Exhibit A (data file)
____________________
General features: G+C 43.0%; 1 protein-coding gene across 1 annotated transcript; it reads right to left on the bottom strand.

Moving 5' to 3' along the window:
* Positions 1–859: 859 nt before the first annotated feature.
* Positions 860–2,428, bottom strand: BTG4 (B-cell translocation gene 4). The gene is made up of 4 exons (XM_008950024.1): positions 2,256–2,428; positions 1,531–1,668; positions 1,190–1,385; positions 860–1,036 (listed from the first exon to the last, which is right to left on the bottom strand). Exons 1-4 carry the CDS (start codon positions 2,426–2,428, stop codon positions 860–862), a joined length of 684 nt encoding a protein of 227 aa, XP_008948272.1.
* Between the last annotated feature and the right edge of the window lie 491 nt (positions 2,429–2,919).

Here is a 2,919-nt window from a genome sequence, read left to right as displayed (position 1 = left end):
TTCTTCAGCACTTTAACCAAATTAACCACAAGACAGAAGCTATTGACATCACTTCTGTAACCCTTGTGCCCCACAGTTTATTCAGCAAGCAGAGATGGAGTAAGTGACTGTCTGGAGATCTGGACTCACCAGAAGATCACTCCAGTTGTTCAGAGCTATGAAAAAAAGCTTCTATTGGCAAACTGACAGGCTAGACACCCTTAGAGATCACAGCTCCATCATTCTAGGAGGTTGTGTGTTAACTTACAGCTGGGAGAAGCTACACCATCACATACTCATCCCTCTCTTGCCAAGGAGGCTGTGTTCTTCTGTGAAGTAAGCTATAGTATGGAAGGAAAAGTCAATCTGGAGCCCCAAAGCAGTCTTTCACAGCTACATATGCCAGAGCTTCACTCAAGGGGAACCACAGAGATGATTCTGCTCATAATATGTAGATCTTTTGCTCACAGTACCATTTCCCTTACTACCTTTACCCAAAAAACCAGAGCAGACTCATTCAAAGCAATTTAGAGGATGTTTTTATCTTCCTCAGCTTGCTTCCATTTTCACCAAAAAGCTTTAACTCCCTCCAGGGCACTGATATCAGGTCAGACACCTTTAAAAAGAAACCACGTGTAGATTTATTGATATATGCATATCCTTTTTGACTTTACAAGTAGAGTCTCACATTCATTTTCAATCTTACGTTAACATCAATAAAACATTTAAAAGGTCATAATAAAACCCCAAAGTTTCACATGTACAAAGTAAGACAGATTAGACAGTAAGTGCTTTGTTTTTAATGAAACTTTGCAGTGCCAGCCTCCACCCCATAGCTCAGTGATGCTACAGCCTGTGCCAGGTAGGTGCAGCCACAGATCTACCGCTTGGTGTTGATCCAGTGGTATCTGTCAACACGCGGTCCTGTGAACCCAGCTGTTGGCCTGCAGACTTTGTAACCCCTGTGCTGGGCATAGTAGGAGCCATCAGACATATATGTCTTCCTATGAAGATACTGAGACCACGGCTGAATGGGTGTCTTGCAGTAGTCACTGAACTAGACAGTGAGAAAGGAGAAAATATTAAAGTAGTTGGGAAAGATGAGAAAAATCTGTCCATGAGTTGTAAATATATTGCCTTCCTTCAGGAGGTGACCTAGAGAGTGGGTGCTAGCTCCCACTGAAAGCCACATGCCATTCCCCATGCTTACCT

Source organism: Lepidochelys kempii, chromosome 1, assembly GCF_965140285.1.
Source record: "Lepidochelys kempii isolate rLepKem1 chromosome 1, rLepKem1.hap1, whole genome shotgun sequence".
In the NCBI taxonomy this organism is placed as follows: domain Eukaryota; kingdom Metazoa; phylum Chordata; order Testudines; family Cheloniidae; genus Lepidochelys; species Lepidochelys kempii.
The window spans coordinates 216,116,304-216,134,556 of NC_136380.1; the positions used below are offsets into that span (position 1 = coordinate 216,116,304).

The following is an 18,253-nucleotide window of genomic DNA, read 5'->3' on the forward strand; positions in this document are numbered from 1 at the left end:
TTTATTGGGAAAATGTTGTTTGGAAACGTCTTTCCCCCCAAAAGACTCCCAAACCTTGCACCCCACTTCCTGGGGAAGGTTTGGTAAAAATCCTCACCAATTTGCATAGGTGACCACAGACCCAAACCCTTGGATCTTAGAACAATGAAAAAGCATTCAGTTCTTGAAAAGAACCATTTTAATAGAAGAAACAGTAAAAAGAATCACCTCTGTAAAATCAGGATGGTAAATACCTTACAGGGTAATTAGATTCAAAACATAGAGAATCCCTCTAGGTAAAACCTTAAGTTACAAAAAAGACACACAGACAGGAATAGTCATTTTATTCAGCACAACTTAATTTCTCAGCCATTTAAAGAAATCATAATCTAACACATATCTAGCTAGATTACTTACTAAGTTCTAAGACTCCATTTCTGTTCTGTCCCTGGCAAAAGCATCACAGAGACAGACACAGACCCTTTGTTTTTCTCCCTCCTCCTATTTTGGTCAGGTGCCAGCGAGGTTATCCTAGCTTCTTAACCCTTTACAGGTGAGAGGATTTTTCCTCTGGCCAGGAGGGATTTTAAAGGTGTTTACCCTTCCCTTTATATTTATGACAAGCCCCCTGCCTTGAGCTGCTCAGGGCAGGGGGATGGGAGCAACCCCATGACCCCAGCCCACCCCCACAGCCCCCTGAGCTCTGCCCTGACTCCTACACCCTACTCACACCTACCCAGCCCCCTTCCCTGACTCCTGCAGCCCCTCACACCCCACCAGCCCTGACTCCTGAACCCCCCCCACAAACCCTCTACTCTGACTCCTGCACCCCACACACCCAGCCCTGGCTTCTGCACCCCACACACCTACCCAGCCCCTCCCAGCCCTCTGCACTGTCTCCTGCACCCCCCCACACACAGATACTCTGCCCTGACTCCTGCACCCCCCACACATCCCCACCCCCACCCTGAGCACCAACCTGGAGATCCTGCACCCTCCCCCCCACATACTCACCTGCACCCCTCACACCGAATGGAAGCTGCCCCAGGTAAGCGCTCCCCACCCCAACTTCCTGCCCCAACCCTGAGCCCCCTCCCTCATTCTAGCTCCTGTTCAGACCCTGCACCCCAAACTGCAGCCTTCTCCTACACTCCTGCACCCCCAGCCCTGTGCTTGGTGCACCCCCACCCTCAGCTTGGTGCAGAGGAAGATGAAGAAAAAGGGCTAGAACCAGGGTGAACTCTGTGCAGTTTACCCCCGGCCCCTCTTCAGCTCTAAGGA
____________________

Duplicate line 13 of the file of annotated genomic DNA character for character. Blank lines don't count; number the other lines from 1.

TTTATTGGGAAAATGTTGTTTGGAAACGTCTTTCCCCCCAAAAGACTCCCAAACCTTGCACCCCACTTCCTGGGGAAGGTTTGGTAAAAATCCTCACCAATTTGCATAGGTGACCACAGACCCAAACCCTTGGATCTTAGAACAATGAAAAAGCATTCAGTTCTTGAAAAGAACCATTTTAATAGAAGAAACAGTAAAAAGAATCACCTCTGTAAAATCAGGATGGTAAATACCTTACAGGGTAATTAGATTCAAAACATAGAGAATCCCTCTAGGTAAAACCTTAAGTTACAAAAAAGACACACAGACAGGAATAGTCATTTTATTCAGCACAACTTAATTTCTCAGCCATTTAAAGAAATCATAATCTAACACATATCTAGCTAGATTACTTACTAAGTTCTAAGACTCCATTTCTGTTCTGTCCCTGGCAAAAGCATCACAGAGACAGACACAGACCCTTTGTTTTTCTCCCTCCTCCTATTTTGGTCAGGTGCCAGCGAGGTTATCCTAGCTTCTTAACCCTTTACAGGTGAGAGGATTTTTCCTCTGGCCAGGAGGGATTTTAAAGGTGTTTACCCTTCCCTTTATATTTATGACAAGCCCCCTGCCTTGAGCTGCTCAGGGCAGGGGGATGGGAGCAACCCCATGACCCCAGCCCACCCCCACAGCCCCCTGAGCTCTGCCCTGACTCCTACACCCTACTCACACCTACCCAGCCCCCTTCCCTGACTCCTGCAGCCCCTCACACCCCACCAGCCCTGACTCCTGAACCCCCCCCACAAACCCTCTACTCTGACTCCTGCACCCCACACACCCAGCCCTGGCTTCTGCACCCCACACACCTACCCAGCCCCTCCCAGCCCTCTGCACTGTCTCCTGCACCCCCCCACACACAGATACTCTGCCCTGACTCCTGCACCCCCCACACATCCCCACCCCCACCCTGAGCACCAACCTGGAGATCCTGCACCCTCCCCCCCACATACTCACCTGCACCCCTCACACCGAATGGAAGCTGCCCCAGGTAAGCGCTCCCCACCCCAACTTCCTGCCCCAACCCTGAGCCCCCTCCCTCATTCTAGCTCCTGTTCAGACCCTGCACCCCAAACTGCAGCCTTCTCCTACACTCCTGCACCCCCAGCCCTGTGCTTGGTGCACCCCCACCCTCAGCTTGGTGCAGAGGAAGATGAAGAAAAAGGGCTAGAACCAGGGTGAACTCTGTGCAGTTTACCCCCGGCCCCTCTTCAGCTCTAAGGA